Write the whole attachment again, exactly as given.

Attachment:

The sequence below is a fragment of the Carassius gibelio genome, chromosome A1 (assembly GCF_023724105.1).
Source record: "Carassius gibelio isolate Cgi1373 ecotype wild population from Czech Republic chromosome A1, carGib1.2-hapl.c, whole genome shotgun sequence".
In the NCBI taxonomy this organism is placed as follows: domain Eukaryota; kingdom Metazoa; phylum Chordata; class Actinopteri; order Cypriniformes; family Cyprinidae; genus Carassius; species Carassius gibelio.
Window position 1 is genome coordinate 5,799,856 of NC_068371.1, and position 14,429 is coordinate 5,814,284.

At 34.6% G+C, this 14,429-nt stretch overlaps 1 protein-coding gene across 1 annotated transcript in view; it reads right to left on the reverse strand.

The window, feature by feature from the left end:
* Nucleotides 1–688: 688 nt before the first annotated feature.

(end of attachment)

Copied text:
The sequence below is a fragment of the Carassius gibelio genome, chromosome A1 (assembly GCF_023724105.1).
Source record: "Carassius gibelio isolate Cgi1373 ecotype wild population from Czech Republic chromosome A1, carGib1.2-hapl.c, whole genome shotgun sequence".
In the NCBI taxonomy this organism is placed as follows: domain Eukaryota; kingdom Metazoa; phylum Chordata; class Actinopteri; order Cypriniformes; family Cyprinidae; genus Carassius; species Carassius gibelio.
Window position 1 is genome coordinate 5,799,856 of NC_068371.1, and position 14,429 is coordinate 5,814,284.

At 34.6% G+C, this 14,429-nt stretch overlaps 1 protein-coding gene across 1 annotated transcript in view; it reads right to left on the reverse strand.

The window, feature by feature from the left end:
* Nucleotides 1–688: 688 nt before the first annotated feature.